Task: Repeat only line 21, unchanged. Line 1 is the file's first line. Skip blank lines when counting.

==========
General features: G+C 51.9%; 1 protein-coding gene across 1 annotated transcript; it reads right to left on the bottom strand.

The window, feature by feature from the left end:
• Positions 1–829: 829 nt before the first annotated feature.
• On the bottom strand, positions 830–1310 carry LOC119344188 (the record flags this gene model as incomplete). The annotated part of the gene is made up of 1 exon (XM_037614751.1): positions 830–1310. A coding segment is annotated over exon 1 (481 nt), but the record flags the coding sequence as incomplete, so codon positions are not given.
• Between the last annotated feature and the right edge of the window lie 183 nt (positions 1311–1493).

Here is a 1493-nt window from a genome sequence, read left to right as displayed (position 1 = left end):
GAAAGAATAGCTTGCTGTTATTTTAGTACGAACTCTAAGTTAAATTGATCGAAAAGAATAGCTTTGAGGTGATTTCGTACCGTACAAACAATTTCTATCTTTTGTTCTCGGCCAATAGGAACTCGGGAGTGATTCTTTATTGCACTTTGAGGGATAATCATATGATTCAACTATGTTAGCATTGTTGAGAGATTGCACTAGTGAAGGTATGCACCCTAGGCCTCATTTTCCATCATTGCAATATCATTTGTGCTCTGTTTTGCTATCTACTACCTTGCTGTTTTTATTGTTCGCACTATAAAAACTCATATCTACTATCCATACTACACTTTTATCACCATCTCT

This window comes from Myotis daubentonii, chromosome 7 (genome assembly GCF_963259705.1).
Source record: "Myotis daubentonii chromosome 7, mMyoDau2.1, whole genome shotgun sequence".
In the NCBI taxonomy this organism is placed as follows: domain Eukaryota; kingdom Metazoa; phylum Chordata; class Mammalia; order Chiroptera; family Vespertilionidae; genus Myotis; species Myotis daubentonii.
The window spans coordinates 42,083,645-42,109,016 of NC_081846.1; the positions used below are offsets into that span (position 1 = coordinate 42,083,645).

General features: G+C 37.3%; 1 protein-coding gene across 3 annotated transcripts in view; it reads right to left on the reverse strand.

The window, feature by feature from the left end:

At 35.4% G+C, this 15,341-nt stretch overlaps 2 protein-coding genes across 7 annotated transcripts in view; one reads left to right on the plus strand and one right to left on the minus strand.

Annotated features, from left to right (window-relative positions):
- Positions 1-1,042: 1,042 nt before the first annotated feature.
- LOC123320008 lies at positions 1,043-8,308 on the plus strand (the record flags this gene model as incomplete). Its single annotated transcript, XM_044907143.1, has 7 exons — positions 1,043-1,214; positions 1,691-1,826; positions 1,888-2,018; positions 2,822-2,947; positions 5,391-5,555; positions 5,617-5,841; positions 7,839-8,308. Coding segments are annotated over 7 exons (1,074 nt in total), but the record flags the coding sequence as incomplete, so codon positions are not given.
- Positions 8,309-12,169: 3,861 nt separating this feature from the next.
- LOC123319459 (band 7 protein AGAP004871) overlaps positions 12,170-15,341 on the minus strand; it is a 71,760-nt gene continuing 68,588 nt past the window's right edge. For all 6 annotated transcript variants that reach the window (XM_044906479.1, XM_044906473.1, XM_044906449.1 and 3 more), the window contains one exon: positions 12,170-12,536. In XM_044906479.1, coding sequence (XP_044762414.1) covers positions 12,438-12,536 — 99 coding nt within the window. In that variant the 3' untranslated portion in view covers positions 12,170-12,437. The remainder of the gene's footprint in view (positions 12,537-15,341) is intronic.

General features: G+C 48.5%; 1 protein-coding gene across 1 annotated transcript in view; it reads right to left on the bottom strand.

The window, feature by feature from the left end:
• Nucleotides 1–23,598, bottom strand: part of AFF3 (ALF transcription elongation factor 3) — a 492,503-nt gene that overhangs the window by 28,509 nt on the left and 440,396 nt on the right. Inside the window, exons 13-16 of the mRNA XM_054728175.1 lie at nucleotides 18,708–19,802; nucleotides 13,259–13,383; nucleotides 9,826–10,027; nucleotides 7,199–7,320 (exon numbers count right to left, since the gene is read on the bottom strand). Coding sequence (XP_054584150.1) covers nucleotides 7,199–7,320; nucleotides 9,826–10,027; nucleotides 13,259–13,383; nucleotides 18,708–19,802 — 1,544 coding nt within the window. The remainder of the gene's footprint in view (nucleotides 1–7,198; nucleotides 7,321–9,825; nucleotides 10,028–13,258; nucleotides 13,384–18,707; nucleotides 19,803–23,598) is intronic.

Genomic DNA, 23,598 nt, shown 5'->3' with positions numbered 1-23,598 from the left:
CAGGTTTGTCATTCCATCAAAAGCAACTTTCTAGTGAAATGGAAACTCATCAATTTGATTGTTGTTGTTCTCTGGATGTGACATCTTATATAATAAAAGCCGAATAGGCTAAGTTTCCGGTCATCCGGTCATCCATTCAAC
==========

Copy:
The window, feature by feature from the left end: